by A.J. Lamb, student intern
The largest band in the NAIA has 72 members, and Yopp said that he thinks Warner will have over 50 after this year, and he can see Warner’s band growing to 90-100 in the future.
Yopp’s high hopes are grounded in the fact that Warner’s band is gaining recognition. Last year, Warner’s indoor ensemble placed 5th in the World Guard International World Finals in Dayton, Ohio, where they faced off against teams from all over the world.
The team’s goal this year is to earn a gold, silver, or bronze medal with their Tarzan theme complete with jungle costumes including gorilla suits.
Yopp has a long history in music. Growing up in Tennessee, Yopp said that his Dad would stop him and his brother from fighting each other by having them sing with him.
“It’s hard to be a person of evil when you’re playing good music,” Yopp said.
Yopp also played basketball in high school, and he says that athletics go hand-in-hand with band and fostering a competitive mindset. He has even been called “coach” by the members of his band.
Yopp played as a professional trumpet player in Memphis for many years, performing jazz at various gigs.
Teaching, however, provides Yopp the opportunity to help others.
“I can now impact people and create permanent growth in others,” Yopp said. “I don’t want to see people bury their talents. I want to see them grow.”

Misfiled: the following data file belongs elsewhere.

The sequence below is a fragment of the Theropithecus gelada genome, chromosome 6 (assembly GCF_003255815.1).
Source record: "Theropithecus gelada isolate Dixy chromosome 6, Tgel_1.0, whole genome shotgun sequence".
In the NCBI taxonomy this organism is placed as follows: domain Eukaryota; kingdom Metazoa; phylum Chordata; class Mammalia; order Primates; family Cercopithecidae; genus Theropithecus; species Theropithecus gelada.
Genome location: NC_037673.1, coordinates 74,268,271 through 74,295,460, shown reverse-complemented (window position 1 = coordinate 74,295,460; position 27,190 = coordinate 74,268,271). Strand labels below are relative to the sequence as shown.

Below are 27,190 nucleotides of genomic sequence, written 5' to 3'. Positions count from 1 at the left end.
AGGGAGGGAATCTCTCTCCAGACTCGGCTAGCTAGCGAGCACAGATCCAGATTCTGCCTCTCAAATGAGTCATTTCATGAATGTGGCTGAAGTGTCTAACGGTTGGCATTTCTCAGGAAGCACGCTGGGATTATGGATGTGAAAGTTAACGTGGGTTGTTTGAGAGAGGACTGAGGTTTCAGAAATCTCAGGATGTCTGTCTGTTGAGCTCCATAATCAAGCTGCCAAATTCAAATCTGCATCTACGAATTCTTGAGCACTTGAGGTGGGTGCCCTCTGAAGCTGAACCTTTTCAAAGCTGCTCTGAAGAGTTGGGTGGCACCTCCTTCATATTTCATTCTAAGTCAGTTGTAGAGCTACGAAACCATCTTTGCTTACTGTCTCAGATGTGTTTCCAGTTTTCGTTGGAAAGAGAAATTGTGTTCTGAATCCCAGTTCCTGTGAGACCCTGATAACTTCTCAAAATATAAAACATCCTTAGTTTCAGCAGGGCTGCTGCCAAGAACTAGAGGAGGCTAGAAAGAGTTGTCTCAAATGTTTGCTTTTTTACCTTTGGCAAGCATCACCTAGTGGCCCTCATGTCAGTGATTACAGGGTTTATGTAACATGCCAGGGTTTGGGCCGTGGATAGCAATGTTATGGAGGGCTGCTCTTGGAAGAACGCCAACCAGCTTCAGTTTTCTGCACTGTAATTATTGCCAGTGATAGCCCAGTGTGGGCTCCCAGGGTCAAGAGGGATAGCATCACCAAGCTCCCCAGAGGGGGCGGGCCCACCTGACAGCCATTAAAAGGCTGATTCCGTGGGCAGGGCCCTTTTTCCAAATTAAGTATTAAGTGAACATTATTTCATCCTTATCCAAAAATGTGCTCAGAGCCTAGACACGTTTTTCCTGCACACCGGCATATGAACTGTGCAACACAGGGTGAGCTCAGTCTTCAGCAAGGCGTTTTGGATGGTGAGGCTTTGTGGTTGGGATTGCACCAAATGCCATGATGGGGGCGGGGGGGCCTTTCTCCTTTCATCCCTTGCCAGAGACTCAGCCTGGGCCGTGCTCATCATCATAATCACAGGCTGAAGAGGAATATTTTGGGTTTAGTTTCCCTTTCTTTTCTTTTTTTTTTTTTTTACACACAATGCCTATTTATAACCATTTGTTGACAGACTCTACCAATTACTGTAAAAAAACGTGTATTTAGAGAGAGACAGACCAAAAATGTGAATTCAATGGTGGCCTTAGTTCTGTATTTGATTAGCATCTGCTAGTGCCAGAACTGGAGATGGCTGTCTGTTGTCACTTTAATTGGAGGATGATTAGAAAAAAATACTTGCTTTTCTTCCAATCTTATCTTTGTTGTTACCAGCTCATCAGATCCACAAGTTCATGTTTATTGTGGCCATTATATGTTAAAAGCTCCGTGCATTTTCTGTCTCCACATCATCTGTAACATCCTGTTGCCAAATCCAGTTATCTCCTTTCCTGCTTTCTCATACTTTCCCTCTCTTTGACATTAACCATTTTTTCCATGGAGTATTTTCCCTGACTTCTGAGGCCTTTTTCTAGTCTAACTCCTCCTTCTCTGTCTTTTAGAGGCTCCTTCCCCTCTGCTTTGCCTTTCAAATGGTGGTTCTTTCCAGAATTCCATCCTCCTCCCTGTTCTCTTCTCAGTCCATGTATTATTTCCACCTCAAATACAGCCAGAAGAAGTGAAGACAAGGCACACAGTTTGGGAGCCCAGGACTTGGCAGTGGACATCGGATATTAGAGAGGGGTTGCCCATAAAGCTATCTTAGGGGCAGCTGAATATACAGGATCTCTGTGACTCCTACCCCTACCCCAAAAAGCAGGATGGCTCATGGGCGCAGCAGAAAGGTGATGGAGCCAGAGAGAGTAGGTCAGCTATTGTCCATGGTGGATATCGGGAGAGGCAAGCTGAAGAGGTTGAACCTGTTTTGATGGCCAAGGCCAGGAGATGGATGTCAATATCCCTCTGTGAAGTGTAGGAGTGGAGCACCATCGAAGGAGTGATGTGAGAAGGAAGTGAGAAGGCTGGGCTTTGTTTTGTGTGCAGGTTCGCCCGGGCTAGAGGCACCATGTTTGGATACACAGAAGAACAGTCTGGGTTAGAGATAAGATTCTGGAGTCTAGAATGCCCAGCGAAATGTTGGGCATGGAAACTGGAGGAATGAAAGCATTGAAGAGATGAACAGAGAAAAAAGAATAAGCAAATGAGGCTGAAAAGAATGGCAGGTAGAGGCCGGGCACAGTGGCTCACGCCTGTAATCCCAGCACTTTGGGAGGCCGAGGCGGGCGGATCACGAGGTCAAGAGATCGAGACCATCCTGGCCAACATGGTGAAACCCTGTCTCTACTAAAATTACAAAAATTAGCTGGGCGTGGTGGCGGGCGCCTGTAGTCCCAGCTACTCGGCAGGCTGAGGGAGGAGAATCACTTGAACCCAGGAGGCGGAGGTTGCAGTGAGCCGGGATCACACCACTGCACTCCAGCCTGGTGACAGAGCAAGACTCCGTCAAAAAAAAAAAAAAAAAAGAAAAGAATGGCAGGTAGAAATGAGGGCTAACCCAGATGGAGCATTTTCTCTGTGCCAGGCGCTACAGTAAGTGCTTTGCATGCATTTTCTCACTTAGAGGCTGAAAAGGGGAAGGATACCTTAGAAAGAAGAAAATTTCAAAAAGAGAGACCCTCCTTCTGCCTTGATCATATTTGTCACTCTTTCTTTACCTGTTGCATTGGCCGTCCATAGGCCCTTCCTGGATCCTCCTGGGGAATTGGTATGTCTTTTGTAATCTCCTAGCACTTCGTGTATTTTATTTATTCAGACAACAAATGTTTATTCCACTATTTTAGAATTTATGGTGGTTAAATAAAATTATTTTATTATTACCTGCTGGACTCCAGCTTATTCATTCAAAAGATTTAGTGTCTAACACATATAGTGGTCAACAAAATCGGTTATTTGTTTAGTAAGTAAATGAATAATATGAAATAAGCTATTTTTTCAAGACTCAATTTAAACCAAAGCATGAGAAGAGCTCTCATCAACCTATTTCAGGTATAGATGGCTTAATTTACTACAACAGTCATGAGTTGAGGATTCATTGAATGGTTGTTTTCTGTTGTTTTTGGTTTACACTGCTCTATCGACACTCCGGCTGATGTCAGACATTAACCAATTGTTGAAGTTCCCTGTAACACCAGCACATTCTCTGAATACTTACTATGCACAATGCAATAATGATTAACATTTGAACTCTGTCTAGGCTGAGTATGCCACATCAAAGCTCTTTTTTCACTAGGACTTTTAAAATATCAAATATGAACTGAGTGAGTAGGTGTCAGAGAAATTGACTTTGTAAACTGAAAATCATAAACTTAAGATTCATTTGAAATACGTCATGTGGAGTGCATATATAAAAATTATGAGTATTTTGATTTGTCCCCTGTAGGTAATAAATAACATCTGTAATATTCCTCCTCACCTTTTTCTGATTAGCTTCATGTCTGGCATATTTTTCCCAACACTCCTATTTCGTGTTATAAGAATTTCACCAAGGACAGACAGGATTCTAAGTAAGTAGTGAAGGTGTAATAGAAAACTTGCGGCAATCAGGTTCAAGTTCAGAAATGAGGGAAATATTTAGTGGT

“You show me someone who can play passionately, and I will show you someone who has a soul.”
Before coming to Warner, Yopp was the band director at Webber International University. At a Warner/Webber basketball game four years ago, a fight unfortunately broke out between fans and Webber’s band was caught in the middle of it.
Yopp suffered a head injury, and during his recovery, he said that he received more letters from Warner students apologizing for what had happened than he received from his own school.
Yopp also knew Dr. Darr from when he was a music professor, and so through that relationship he came to Warner, and has doubled the size of Warner’s band over the last three years.
Instructing Warner’s marching band, jazz band, symphonic band, and indoor ensemble, as well as teaching music classes keeps Yopp busy, but he loves his work and enjoys joining in with the pep band at sporting events with his trumpet.
Yopp’s daughter, Megan, is a Junior at Warner and plays the trumpet in the band just like her father, and his other daughter, Allison, plays trombone and plans to come to Warner as well.